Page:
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By you to be sustained, shall our abode
Make with you by due turns. Only we still retain 1
Revenue, execution of the rest,3
Beloved sons, be yours; which to confirm,
Lear. The bow is bent and drawn; make from the
Kent. Let it fall rather, though the fork invade
Think'st thou, that duty shall have dread to speak,
When majesty stoops to folly. Reverse thy doom;
This hideous rashness. Answer my life my judgment,
Kent, on thy life, no more.
Out of my sight!
1 Thus the quarto; folio, "we shall retain.”
2 "All the titles belonging to a king."
3 By "the execution of the rest," all the other functions of the kingly office are probably meant.
4 The folio reads, "reserve thy state;" and has falls instead of "stoops to folly."
5 This is, perhaps, a word of the Poet's own; meaning the same as reverberates.
6 The expression to wage against is used in a letter from Guil. Webbe to Robt. Wilmot, prefixed to Tancred and Gismund, 1592:-" You shall not be able to wage against me in the charges growing upon this action.”
Kent. See better, Lear, and let me still remain
The true blank1 of thine eye.
Thou swear'st thy gods in vain.
Now, by Apollo, king,
O vassal! miscreant! [Laying his hand on his sword.
Alb. Corn. Dear sir, forbear.
Kill thy physician, and the fee bestow
Which nor our nature nor our place can bear ;)
Kent. Fare thee well, king; since thus thou wilt
1 The blank is the mark at which men shoot.
2 "They to whom I have surrendered my authority, yielding me the ability to dispense it in this instance." Quarto B. reads "make good."
3 Thus the quartos. The folio reads "disasters." By diseases are meant uneasinesses, inconveniences.
4 The quartos read "Friendship;" and in the next line, instead of "dear shelter," "protection.”
That good effects may spring from words of love.-
Re-enter GLOSTER, with FRANCE, BURGUNDY, and
Glo. Here's France and Burgundy, my noble lord.
Will with those infirmities she owes,3
We first address towards you, who with this king
I know no answer.
Unfriended, new-adopted to our hate,
Dowered with our curse, and strangered with our oath,
I tell you all her wealth.-For you, great king,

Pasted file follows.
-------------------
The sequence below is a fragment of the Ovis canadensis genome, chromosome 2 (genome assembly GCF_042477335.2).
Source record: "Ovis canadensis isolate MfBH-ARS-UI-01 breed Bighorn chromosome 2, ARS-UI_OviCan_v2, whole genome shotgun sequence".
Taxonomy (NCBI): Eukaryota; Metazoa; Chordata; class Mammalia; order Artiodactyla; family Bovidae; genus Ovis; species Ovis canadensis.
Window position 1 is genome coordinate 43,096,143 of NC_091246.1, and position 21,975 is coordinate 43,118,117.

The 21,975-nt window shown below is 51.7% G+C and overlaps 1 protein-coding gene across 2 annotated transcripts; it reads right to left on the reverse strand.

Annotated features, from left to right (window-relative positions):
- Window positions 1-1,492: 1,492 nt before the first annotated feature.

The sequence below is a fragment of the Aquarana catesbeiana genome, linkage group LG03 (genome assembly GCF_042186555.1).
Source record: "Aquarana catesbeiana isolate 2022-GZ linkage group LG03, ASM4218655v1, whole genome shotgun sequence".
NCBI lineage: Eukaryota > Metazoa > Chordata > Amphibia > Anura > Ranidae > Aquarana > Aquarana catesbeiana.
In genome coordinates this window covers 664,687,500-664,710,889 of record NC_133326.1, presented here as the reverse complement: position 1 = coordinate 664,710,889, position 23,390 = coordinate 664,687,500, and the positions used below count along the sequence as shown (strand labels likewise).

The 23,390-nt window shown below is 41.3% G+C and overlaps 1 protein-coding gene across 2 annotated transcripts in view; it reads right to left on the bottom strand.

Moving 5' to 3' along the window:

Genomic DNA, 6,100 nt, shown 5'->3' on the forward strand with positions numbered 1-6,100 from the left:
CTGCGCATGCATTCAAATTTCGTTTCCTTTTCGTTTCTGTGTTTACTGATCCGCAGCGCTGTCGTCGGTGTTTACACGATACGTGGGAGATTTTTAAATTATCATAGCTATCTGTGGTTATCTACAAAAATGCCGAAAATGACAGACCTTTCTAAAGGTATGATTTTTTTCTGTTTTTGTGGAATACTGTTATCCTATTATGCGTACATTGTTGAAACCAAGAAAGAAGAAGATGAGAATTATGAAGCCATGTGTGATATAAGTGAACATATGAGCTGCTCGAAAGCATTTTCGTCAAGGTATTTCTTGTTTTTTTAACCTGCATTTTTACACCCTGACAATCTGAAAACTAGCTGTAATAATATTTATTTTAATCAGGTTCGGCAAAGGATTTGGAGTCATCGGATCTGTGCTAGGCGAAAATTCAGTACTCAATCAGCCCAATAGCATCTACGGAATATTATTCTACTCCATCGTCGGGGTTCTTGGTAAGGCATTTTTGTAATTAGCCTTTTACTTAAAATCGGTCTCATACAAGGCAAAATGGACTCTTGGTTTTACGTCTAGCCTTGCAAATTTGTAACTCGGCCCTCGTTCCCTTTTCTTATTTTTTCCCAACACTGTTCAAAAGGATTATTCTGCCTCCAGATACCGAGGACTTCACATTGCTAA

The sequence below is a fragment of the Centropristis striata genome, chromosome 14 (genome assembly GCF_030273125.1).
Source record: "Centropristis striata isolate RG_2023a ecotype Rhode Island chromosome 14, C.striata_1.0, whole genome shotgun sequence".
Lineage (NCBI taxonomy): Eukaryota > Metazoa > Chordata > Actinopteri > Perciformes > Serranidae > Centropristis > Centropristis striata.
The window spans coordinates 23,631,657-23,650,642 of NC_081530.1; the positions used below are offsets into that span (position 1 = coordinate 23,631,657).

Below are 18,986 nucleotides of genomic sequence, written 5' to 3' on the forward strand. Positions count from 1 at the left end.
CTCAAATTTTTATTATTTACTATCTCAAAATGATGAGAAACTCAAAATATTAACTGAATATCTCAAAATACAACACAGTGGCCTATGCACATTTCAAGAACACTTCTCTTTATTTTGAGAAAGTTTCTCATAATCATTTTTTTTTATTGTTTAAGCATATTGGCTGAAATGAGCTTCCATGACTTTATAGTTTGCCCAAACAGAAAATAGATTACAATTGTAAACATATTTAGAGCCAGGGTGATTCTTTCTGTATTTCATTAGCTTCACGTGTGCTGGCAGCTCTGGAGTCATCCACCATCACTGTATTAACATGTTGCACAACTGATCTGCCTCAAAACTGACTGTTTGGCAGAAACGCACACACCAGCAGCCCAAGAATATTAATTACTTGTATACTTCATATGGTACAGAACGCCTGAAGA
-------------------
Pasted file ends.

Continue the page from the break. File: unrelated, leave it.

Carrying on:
Lear. Then leave her, sir; for, by the power that made me,
1 A quest is a seeking or pursuit: the expedition in which a knight was engaged is often so named in the Faerie Queen.
Seeming here means specious.
3 i. e. ouins.
4 That is, I cannot decide to take her upon such terms; or, such conditions leave me no choice.
I would not from your love make such a stray,
This is most strange
I'll do't before I speak,) that you make known
It is no vicious blot, murder, or foulness,
No unchaste action, or dishonored step,
That hath deprived me of your grace and favor;
That I am glad I have not, though not to have it,
Hadst not been born, than not to have pleased me better.
1 In the phraseology of Shakspeare's age, that and as were convertible words. The uncommon verb to monster occurs again in Coriolanus.
2 The former affection which you professed for her must become the subject of reproach. Taint is here an abbreviation of attaint.
3 i. e. "if cause I want," &c.
4 The quartos read, “no unclean action.”
When it is mingled with respects,1 that stand
Give but that portion which yourself proposed,
Lear. Nothing. I have sworn; I am firm.
France. Fairest Cordelia, that art most rich, being
Most choice, forsaken; and most loved, despised'
Gods, gods! 'tis strange, that from their cold'st neglect,
Thy dowerless daughter, king, thrown to my chance,
Shall buy this unprized precious maid of me.
Lear. Thou hast her, France. Let her be thine; for
Have no such daughter, nor shall ever see
[Flourish. Exeunt LEAR, BURGUNDY, CORNWALL,
Cor. The jewels of our father, with washed eyes
Cordelia leaves you; I know you what
1 i. e. with cautious and prudential considerations.-The folio has regards.
2 Here and where have the power of nouns.